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Conservatives and liberals alike can’t stop talking about this scene in ‘3 Body Problem’

The new Netflix series “3 Body Problem” isn’t really about China’s Cultural Revolution or US culture wars. The science fiction epic, adapted from Liu Cixin’s Hugo award-winning novel, is more concerned with big theoretical questions, like how humanity might respond to an impending extraterrestrial invasion.

But that hasn’t stopped viewers from drawing parallels between the brutal period of China’s history, depicted in the show’s opening, and present-day American politics.

“3 Body Problem,” from “Game of Thrones” creators David Benioff and D.B. Weiss along with Alexander Woo, starts out with a harrowing scene set in Mao Zedong’s China in 1966. A physics professor, accused of teaching counter-revolutionary concepts, is brought onstage before a raging mob and beaten to death.

Such incidents, in which “class enemies” were publicly humiliated and tortured, were common throughout the decade-long Cultural Revolution, which sought to silence Mao’s perceived opposition and ended with his death in 1976.

"3 Body Problem," based on Liu Cixin's popular sci-fi novel, is instead concerned with headier theoretical questions. - Netflix
"3 Body Problem," based on Liu Cixin's popular sci-fi novel, is instead concerned with headier theoretical questions. - Netflix

The series’ first season, whose eight episodes hit Netflix on March 21, debuted at No. 2 on the streamer’s top 10 shows and has since climbed to the top spot. Though subsequent seasons of the show haven’t yet been confirmed, the showrunners have said they envision the story unfolding over four seasons.

Despite the show’s ambitious, intergalactic scope, it’s that first scene that seems to have elicited the strongest reactions. As US audiences took in the highly charged opening, which has also sparked controversy and debate in China, some were quick to share what they saw as the subtext.

“Just watched the opening scene of Netflix’s 3 Body Problem depicting a Chinese cultural revolution lynching, and it is scarily reminiscent of where Woke is taking us: no freedom of speech or thought, toe the party line or be eliminated, don’t even think of counter-revolution,” one user wrote on X.

“To understand what the left is doing, I suggest watching the opening of the Netflix series 3 Body Problem,” another person on X wrote. “The scene of the Cultural revolution demonstrates what is taking place. Learn history or be doomed.”

But while some conservatives heralded the scene as a metaphor for the supposed authoritarianism of the left, some liberals and progressives reached an entirely different conclusion.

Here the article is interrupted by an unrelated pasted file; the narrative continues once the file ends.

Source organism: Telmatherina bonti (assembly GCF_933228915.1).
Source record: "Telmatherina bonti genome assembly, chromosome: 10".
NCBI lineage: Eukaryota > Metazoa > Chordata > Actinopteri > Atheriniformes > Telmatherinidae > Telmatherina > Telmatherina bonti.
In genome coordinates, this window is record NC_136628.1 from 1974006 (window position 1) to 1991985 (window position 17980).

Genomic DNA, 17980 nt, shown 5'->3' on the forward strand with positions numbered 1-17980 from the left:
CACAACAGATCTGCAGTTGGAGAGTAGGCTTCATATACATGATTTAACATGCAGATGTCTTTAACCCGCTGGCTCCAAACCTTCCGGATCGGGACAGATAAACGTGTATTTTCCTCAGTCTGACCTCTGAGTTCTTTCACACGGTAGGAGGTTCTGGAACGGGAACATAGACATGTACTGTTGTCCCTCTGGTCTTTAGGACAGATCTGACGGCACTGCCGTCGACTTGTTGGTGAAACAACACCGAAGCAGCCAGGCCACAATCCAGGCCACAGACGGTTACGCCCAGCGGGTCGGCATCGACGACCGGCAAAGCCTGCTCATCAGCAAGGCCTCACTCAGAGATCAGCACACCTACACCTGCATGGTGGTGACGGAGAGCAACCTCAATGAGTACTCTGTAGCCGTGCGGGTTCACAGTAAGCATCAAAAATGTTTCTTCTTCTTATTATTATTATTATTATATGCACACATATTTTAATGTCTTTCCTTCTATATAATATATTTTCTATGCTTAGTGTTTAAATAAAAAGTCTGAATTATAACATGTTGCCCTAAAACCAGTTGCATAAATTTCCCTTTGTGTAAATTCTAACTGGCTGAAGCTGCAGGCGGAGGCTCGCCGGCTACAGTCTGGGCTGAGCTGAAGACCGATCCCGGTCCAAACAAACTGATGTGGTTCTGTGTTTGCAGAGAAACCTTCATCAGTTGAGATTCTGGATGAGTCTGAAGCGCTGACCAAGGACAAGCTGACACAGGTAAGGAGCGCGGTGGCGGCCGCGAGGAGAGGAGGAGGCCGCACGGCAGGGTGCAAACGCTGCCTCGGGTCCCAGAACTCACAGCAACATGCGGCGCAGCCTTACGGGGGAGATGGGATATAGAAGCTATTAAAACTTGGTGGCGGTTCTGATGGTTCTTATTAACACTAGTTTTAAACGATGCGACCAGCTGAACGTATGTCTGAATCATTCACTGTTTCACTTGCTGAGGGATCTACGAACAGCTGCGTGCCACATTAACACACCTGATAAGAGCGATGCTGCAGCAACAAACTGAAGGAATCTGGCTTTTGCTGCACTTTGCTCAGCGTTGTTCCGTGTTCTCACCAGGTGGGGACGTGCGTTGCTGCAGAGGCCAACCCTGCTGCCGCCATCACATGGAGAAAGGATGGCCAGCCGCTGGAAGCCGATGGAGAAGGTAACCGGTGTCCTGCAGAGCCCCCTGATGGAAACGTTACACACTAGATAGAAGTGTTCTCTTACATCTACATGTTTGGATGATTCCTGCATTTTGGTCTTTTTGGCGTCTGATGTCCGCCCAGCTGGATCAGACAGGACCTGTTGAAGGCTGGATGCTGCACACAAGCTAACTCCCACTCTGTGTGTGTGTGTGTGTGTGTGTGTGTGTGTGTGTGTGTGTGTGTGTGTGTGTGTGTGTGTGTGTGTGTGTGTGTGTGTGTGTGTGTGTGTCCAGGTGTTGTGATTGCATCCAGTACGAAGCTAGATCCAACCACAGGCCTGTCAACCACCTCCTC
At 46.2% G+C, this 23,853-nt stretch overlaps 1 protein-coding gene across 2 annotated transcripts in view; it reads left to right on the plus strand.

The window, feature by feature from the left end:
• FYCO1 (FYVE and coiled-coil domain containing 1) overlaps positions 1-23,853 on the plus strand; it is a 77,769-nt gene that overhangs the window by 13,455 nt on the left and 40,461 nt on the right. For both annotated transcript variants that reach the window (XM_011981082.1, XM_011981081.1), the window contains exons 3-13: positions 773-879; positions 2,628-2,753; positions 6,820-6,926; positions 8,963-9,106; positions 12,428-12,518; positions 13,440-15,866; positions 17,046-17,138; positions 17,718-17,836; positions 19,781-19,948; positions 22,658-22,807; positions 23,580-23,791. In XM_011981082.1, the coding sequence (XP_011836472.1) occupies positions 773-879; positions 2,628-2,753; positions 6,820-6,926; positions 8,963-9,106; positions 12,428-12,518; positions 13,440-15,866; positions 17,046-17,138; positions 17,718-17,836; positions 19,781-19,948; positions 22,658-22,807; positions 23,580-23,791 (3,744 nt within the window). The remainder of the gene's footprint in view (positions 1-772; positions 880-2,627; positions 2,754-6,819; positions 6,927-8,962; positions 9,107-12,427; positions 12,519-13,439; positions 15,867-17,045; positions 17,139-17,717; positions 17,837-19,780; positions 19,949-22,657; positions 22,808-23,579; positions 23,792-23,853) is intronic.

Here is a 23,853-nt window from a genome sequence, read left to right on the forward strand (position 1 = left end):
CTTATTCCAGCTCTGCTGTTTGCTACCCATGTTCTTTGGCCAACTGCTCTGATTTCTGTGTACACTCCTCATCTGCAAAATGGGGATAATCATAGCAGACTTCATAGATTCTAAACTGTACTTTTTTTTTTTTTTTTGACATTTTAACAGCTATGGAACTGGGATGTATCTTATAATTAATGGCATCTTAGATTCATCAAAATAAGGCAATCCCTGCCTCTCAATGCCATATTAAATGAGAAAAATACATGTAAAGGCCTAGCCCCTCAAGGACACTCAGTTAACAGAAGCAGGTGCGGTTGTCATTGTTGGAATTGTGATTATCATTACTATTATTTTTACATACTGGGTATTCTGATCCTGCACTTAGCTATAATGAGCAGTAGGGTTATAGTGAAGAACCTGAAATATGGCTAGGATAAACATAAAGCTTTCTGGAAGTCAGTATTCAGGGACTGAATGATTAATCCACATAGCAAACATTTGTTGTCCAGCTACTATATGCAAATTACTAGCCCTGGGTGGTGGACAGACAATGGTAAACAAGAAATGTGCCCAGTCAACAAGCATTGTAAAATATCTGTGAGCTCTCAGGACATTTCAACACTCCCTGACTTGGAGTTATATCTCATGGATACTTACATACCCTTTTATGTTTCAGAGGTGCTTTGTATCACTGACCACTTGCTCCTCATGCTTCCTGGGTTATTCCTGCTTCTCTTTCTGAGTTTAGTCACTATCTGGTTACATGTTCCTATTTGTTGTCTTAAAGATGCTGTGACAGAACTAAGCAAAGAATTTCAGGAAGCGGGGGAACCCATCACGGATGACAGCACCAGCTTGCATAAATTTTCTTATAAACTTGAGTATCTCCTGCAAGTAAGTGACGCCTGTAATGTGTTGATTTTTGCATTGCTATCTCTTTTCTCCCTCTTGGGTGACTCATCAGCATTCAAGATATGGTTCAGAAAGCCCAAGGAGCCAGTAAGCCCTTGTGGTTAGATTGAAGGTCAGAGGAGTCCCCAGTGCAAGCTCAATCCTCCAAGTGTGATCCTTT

“To understand what the right is doing, I suggest watching the opening of the Netflix series 3 Body Problem,” one user responded to a conservative post on X. “The scene of the Cultural revolution demonstrates what is taking place. Banning books in schools & libraries that don’t conform to their way of thinking. Then cry ‘Freedom.’”

Another person on X wrote, “Just watched the opening scenes from ‘3 Body Problem,’ set in the Cultural Revolution, and the anti-science set in America is a lot like that.”

That viewers from opposing ends of the political spectrum would come away with such differing interpretations is perhaps unsurprising. As CNN’s Brian Lowry wrote in 2017 about the discourse around “Game of Thrones,” politics and pop culture have become so intertwined that people tend to see what they want to see in art — regardless of its intended message.

"This isn't a commentary on cancel culture," the show's creator David Benioff told "The Hollywood Reporter." - Netflix
"This isn't a commentary on cancel culture," the show's creator David Benioff told "The Hollywood Reporter." - Netflix

Though the story is rooted in a very real moment in Chinese history, the Cultural Revolution is merely the catalyst for one character’s loss of faith in humanity. Disgusted and disillusioned, she makes a decision that puts the entire planet in danger.

“3 Body Problem” quickly moves on from the Cultural Revolution to the ripple effects of that perilous decision, raising deep, thought-provoking questions in the process: How do we respond in the face of an existential threat? What role will technology play? And how powerful is our resolve to survive?

Some critics, meanwhile, see the overall story as an allegory for the climate crisis — a real-life threat that many on the right continue to downplay.

Artists can’t control how their work is perceived. But take it from the series’ creators: They say the opening scene isn’t sending some kind of coded message about what constitutes accountability or censorship.

“This isn’t a commentary on cancel culture,” Benioff told The Hollywood Reporter.

“But we do tend to move in cycles in terms of human history, and we’re going through a certain period of the cycle right now. There are many very significant differences between the current time and the Cultural Revolution. But there are also some similarities,” Benioff said.

“It was never something where we were like, ‘We should do this show because we want to make a commentary on that.’ But it is interesting that the parallels are there and are hard to ignore.”

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